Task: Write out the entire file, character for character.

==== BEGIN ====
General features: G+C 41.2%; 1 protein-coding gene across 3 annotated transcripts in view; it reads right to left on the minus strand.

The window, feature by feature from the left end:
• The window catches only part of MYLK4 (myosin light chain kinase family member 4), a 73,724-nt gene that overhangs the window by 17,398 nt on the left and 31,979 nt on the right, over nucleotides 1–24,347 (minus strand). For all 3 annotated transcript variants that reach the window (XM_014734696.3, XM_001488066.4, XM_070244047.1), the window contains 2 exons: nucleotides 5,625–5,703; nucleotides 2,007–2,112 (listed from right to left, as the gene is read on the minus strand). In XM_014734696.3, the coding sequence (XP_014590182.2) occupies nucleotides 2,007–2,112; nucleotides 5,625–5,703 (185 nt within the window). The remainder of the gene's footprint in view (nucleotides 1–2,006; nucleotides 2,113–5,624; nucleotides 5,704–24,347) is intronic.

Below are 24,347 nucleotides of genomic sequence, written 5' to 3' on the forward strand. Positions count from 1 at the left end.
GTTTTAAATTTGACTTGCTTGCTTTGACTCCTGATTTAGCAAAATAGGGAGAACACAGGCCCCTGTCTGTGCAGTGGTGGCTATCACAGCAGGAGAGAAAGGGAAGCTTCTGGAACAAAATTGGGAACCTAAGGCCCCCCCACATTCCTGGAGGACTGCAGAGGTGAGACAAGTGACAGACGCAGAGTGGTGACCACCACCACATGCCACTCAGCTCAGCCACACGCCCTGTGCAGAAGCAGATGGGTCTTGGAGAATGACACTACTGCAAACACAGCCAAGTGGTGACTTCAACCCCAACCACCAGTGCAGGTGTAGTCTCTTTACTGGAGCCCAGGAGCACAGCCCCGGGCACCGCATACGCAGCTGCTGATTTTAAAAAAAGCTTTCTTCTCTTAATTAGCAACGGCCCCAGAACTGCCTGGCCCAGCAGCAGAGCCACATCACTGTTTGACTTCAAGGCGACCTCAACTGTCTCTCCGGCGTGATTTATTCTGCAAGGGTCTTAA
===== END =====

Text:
General features: G+C 41.2%; 1 protein-coding gene across 3 annotated transcripts in view; it reads right to left on the minus strand.

The window, feature by feature from the left end:
• The window catches only part of MYLK4 (myosin light chain kinase family member 4), a 73,724-nt gene that overhangs the window by 17,398 nt on the left and 31,979 nt on the right, over nucleotides 1–24,347 (minus strand). For all 3 annotated transcript variants that reach the window (XM_014734696.3, XM_001488066.4, XM_070244047.1), the window contains 2 exons: nucleotides 5,625–5,703; nucleotides 2,007–2,112 (listed from right to left, as the gene is read on the minus strand). In XM_014734696.3, the coding sequence (XP_014590182.2) occupies nucleotides 2,007–2,112; nucleotides 5,625–5,703 (185 nt within the window). The remainder of the gene's footprint in view (nucleotides 1–2,006; nucleotides 2,113–5,624; nucleotides 5,704–24,347) is intronic.

Below are 24,347 nucleotides of genomic sequence, written 5' to 3' on the forward strand. Positions count from 1 at the left end.
GTTTTAAATTTGACTTGCTTGCTTTGACTCCTGATTTAGCAAAATAGGGAGAACACAGGCCCCTGTCTGTGCAGTGGTGGCTATCACAGCAGGAGAGAAAGGGAAGCTTCTGGAACAAAATTGGGAACCTAAGGCCCCCCCACATTCCTGGAGGACTGCAGAGGTGAGACAAGTGACAGACGCAGAGTGGTGACCACCACCACATGCCACTCAGCTCAGCCACACGCCCTGTGCAGAAGCAGATGGGTCTTGGAGAATGACACTACTGCAAACACAGCCAAGTGGTGACTTCAACCCCAACCACCAGTGCAGGTGTAGTCTCTTTACTGGAGCCCAGGAGCACAGCCCCGGGCACCGCATACGCAGCTGCTGATTTTAAAAAAAGCTTTCTTCTCTTAATTAGCAACGGCCCCAGAACTGCCTGGCCCAGCAGCAGAGCCACATCACTGTTTGACTTCAAGGCGACCTCAACTGTCTCTCCGGCGTGATTTATTCTGCAAGGGTCTTAA